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article imageOp-Ed: Information about Russian aid convoy to Ukraine conflicting

By Ken Hanly     Aug 13, 2014 in World
Luhansk - A Russian aid convoy for parts of eastern Ukraine that set out from Moscow on Tuesday has still not crossed into Ukraine. The convoy consists of 280 trucks.
Ukrainian army officials claim that there is no deal in place to allow the Russian convoy into Russia and said they would stop it from entering Ukrainian territory. Ukrainian officials insist that any delivery of the aid had to be done by the Red Cross. At the border the aid would need to be unloaded and then transported by Red Cross vehicles to the target areas. Valeriy Chalyy deputy head of the presidential administration said: "We will not allow (the aid) to be accompanied by the Russian ministry for emergency situations or by Russian troops,"
The exact conditions required by the Ukrainians varies according to different sources. One source claims: After earlier vowing to block a massive Russian convoy headed for its borders, Kiev said it could allow the aid to enter the country after it was inspected by Ukrainian border guards and foreign monitors. These requirements are much less onerous than those reported from other sources.
A mediator has said that the convoy will be accompanied by OSCE monitors on the short trip from the border to Luhansk. According to one source the convoy also includes aid from the EU and even the US: The Russian cargo as well as aid from the United States and the European Union would be delivered under the auspices of the International Red Cross and escorted by OSCE representatives through north-eastern Ukraine to the city of Luhansk, former Ukrainian President Leonid Kuchma told Interfax news agency.
On Wednesday the Ukrainian government decided suddenly that it would send in humanitarian aid to Luhansk also according to a spokesperson for Ukrainian President Petro Poroshenko. The spokesperson said the route of the aid into Luhansk had been approved by the Red Cross. The Russians too insist that they had cleared their mission with the Red Cross. Red Cross officials claim only that Russia had informed them of an aid delivery last week but no specifics had yet been agreed upon. Russian media claim that the trucks contain 1800 tonnes of supplies, that include medical equipment, baby food, sleeping bags, and electrical generators.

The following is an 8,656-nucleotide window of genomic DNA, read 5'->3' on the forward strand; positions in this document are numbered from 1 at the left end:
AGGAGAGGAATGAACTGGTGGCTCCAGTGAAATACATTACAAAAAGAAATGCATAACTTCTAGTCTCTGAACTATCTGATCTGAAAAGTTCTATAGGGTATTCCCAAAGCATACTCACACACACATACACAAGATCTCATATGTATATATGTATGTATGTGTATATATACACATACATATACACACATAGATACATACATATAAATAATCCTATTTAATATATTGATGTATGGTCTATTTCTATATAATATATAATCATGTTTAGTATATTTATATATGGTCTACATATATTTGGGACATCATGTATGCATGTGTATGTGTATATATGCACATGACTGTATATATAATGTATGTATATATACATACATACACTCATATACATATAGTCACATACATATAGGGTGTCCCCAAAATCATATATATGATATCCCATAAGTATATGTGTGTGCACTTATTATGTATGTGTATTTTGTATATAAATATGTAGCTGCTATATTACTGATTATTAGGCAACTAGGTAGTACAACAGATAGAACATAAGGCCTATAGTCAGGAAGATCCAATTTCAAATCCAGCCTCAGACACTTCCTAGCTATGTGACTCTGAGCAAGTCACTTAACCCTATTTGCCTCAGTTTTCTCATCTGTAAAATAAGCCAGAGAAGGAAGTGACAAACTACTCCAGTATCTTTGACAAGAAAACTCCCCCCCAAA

There are still border crossings held by rebels. If the Russian convoy is not able to cross at a Ukrainian controlled crossing the convoy could easily cross through the rebel held crossings. The US and Turkey funnel aid into rebel held areas of Syria without seeking approval of the Assad government. However, any such move by Russia would be considered serious aggression meriting a tough response. There is no indication as yet that the Russians intend to do this. The UN Human Rights Agency reports that the death toll from the conflict in the eastern Ukraine is now 2,086 as of last Sunday while on July 26 it was only 1,129. The agency said the figures were conservative. Within a short time the convoy should be at the Ukraine border. It is possible that the convoy is being delayed while final details are being worked out among different parties. While the convoy is in part a propaganda stunt matched by the Ukrainians who are suddenly also interested in providing aid, there is also a real need for the supplies in the affected areas.
This opinion article was written by an independent writer. The opinions and views expressed herein are those of the author and are not necessarily intended to reflect those of
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